My dad died when I was not quite 13, and I am thankful for such a special memory, and the love that my parents had for each other and for me, and that still brings a smile to my face.
And as I sit here, playing these two songs, my mom, age nearly 103, has a big smile on her face, and she is singing along!
Thank God for the memories!
Fortieth Anniversary – Mr. & Mrs. Roderick Stocking
Wellington Daily News
4 May 1916; Page 2
A happy gathering was that at the home of Mr. and Mrs. R. H. Stocking last Wednesday when the fortieth wedding anniversary of Mr. and Mrs. Roderick Stocking of Mayfield, parents of Mr. Stocking was celebrated..
Mrs. and Mrs. Stocking were married at Crescent City, Illinois and came to Sumner County in 1878. They are now living in the town of Mayfield. For many years after taking residence in this county they lived on a farm near Mayfield and it was there that they raised their fine family. As Mr. Stocking said he came to Sumner “when Wichita was the jumping off place.”
Those present at the celebration Wednesday were Mr. and Mrs. Roderick Stocking, Mr. and Mrs. Porter Stocking and son Wilmer, John Stocking, Mr. and Mrs. Wm Mitchell, Miss Nell Mitchell, Miss Julia Holland, Mrs. Lizzie Marshall and Mr. and Mrs. R. H. Stocking.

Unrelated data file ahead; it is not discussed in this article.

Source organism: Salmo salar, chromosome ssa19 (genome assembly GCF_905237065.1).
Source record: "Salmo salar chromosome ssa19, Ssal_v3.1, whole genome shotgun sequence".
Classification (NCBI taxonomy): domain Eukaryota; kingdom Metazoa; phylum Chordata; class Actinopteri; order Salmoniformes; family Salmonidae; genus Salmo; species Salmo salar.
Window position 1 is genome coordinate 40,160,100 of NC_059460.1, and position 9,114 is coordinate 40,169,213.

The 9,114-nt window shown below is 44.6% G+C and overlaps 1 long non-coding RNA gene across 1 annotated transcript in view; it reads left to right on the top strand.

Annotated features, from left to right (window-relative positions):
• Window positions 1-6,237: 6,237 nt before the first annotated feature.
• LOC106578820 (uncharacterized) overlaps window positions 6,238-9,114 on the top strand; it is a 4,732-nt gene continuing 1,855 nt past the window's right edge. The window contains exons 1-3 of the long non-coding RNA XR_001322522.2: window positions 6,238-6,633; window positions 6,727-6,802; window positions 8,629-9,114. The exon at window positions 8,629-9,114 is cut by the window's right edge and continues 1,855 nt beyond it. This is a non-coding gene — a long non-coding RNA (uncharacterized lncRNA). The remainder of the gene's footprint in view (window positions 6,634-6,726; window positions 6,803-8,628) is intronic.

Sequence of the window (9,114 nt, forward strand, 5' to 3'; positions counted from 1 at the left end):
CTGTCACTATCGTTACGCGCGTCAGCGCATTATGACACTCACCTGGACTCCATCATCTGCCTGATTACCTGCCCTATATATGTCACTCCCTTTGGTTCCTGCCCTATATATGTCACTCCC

More Roderick & Frances Stocking Links:
I re-did my membership with the Rutherford B Hayes library, www.rbhayes.org, recently, as I had found some interesting ‘stuff’ on their website, and I really like having access to the www.newspaperarchive.com site and also Heritage Quest, and that is included with the membership I have at that level.
Today, I was searching NewspaperArchive.com website for my uncle, Frank Stocking, and found a copy of my Aunt Peggy’s from the Hutchinson News digitized on the NewspaperArchive.com website. And it never would have occurred to me to look at the Hutchinson News microfilms!! Eureka! I wasn’t doing genealogy when my lovely Aunt Peggy passed away, and so I had not saved it!